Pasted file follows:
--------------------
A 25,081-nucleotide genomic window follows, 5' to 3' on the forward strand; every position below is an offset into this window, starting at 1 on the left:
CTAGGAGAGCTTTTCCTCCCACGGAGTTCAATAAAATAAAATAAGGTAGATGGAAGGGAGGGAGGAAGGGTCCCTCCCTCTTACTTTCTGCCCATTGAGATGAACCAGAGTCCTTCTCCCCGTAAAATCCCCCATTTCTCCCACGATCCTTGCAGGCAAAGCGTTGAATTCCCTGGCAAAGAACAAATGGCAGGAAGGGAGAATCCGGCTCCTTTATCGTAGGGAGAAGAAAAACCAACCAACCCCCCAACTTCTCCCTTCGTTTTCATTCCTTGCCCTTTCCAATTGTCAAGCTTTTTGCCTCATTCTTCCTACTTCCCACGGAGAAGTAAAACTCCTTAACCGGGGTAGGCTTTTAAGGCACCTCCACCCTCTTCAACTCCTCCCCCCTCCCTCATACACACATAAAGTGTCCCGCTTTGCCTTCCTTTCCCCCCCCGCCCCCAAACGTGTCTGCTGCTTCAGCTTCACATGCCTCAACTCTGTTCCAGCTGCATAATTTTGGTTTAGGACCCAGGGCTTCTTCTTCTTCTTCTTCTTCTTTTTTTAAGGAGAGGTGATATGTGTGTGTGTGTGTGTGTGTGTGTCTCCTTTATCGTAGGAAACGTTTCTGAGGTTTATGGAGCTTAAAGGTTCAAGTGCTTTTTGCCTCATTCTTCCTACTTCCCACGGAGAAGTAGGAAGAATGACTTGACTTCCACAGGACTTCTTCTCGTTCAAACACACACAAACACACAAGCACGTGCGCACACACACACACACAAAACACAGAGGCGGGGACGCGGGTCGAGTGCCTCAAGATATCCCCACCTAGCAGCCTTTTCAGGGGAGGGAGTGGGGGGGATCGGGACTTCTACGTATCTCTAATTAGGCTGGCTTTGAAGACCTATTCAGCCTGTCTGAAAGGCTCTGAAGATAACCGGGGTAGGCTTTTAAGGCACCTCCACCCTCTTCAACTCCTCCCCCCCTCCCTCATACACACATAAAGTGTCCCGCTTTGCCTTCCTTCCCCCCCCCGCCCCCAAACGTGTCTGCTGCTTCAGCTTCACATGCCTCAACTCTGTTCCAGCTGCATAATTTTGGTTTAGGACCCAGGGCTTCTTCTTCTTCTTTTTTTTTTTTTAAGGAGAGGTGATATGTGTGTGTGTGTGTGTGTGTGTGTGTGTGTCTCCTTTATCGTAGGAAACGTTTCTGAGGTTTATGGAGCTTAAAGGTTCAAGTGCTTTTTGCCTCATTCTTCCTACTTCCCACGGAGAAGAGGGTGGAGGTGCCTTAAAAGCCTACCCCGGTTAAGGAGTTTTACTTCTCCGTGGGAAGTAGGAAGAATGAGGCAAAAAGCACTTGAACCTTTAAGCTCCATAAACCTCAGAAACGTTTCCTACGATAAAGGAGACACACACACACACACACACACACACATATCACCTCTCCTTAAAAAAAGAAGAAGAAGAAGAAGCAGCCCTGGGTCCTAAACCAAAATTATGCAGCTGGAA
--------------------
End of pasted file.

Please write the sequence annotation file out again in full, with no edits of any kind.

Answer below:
A 25,081-nucleotide genomic window follows, 5' to 3' on the forward strand; every position below is an offset into this window, starting at 1 on the left:
CTAGGAGAGCTTTTCCTCCCACGGAGTTCAATAAAATAAAATAAGGTAGATGGAAGGGAGGGAGGAAGGGTCCCTCCCTCTTACTTTCTGCCCATTGAGATGAACCAGAGTCCTTCTCCCCGTAAAATCCCCCATTTCTCCCACGATCCTTGCAGGCAAAGCGTTGAATTCCCTGGCAAAGAACAAATGGCAGGAAGGGAGAATCCGGCTCCTTTATCGTAGGGAGAAGAAAAACCAACCAACCCCCCAACTTCTCCCTTCGTTTTCATTCCTTGCCCTTTCCAATTGTCAAGCTTTTTGCCTCATTCTTCCTACTTCCCACGGAGAAGTAAAACTCCTTAACCGGGGTAGGCTTTTAAGGCACCTCCACCCTCTTCAACTCCTCCCCCCTCCCTCATACACACATAAAGTGTCCCGCTTTGCCTTCCTTTCCCCCCCCGCCCCCAAACGTGTCTGCTGCTTCAGCTTCACATGCCTCAACTCTGTTCCAGCTGCATAATTTTGGTTTAGGACCCAGGGCTTCTTCTTCTTCTTCTTCTTCTTTTTTTAAGGAGAGGTGATATGTGTGTGTGTGTGTGTGTGTGTGTCTCCTTTATCGTAGGAAACGTTTCTGAGGTTTATGGAGCTTAAAGGTTCAAGTGCTTTTTGCCTCATTCTTCCTACTTCCCACGGAGAAGTAGGAAGAATGACTTGACTTCCACAGGACTTCTTCTCGTTCAAACACACACAAACACACAAGCACGTGCGCACACACACACACACAAAACACAGAGGCGGGGACGCGGGTCGAGTGCCTCAAGATATCCCCACCTAGCAGCCTTTTCAGGGGAGGGAGTGGGGGGGATCGGGACTTCTACGTATCTCTAATTAGGCTGGCTTTGAAGACCTATTCAGCCTGTCTGAAAGGCTCTGAAGATAACCGGGGTAGGCTTTTAAGGCACCTCCACCCTCTTCAACTCCTCCCCCCCTCCCTCATACACACATAAAGTGTCCCGCTTTGCCTTCCTTCCCCCCCCCGCCCCCAAACGTGTCTGCTGCTTCAGCTTCACATGCCTCAACTCTGTTCCAGCTGCATAATTTTGGTTTAGGACCCAGGGCTTCTTCTTCTTCTTTTTTTTTTTTTAAGGAGAGGTGATATGTGTGTGTGTGTGTGTGTGTGTGTGTGTGTCTCCTTTATCGTAGGAAACGTTTCTGAGGTTTATGGAGCTTAAAGGTTCAAGTGCTTTTTGCCTCATTCTTCCTACTTCCCACGGAGAAGAGGGTGGAGGTGCCTTAAAAGCCTACCCCGGTTAAGGAGTTTTACTTCTCCGTGGGAAGTAGGAAGAATGAGGCAAAAAGCACTTGAACCTTTAAGCTCCATAAACCTCAGAAACGTTTCCTACGATAAAGGAGACACACACACACACACACACACACACATATCACCTCTCCTTAAAAAAAGAAGAAGAAGAAGAAGCAGCCCTGGGTCCTAAACCAAAATTATGCAGCTGGAA